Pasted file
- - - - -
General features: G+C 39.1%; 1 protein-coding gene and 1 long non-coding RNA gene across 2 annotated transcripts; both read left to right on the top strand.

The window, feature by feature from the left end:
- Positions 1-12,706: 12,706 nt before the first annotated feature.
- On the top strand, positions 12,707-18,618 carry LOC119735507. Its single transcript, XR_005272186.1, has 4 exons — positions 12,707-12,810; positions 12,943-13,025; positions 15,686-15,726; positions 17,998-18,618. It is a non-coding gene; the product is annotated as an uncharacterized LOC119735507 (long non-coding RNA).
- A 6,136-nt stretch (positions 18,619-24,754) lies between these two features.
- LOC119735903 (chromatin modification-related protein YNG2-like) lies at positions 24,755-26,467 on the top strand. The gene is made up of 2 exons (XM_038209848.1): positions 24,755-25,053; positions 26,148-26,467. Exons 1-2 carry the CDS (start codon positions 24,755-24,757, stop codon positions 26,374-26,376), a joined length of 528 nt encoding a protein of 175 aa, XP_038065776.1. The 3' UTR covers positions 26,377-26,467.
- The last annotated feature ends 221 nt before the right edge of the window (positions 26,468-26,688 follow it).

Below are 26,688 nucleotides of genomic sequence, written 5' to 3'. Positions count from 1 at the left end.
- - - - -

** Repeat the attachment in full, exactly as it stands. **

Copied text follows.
General features: G+C 39.1%; 1 protein-coding gene and 1 long non-coding RNA gene across 2 annotated transcripts; both read left to right on the top strand.

The window, feature by feature from the left end:
- Positions 1-12,706: 12,706 nt before the first annotated feature.
- On the top strand, positions 12,707-18,618 carry LOC119735507. Its single transcript, XR_005272186.1, has 4 exons — positions 12,707-12,810; positions 12,943-13,025; positions 15,686-15,726; positions 17,998-18,618. It is a non-coding gene; the product is annotated as an uncharacterized LOC119735507 (long non-coding RNA).
- A 6,136-nt stretch (positions 18,619-24,754) lies between these two features.
- LOC119735903 (chromatin modification-related protein YNG2-like) lies at positions 24,755-26,467 on the top strand. The gene is made up of 2 exons (XM_038209848.1): positions 24,755-25,053; positions 26,148-26,467. Exons 1-2 carry the CDS (start codon positions 24,755-24,757, stop codon positions 26,374-26,376), a joined length of 528 nt encoding a protein of 175 aa, XP_038065776.1. The 3' UTR covers positions 26,377-26,467.
- The last annotated feature ends 221 nt before the right edge of the window (positions 26,468-26,688 follow it).

Below are 26,688 nucleotides of genomic sequence, written 5' to 3'. Positions count from 1 at the left end.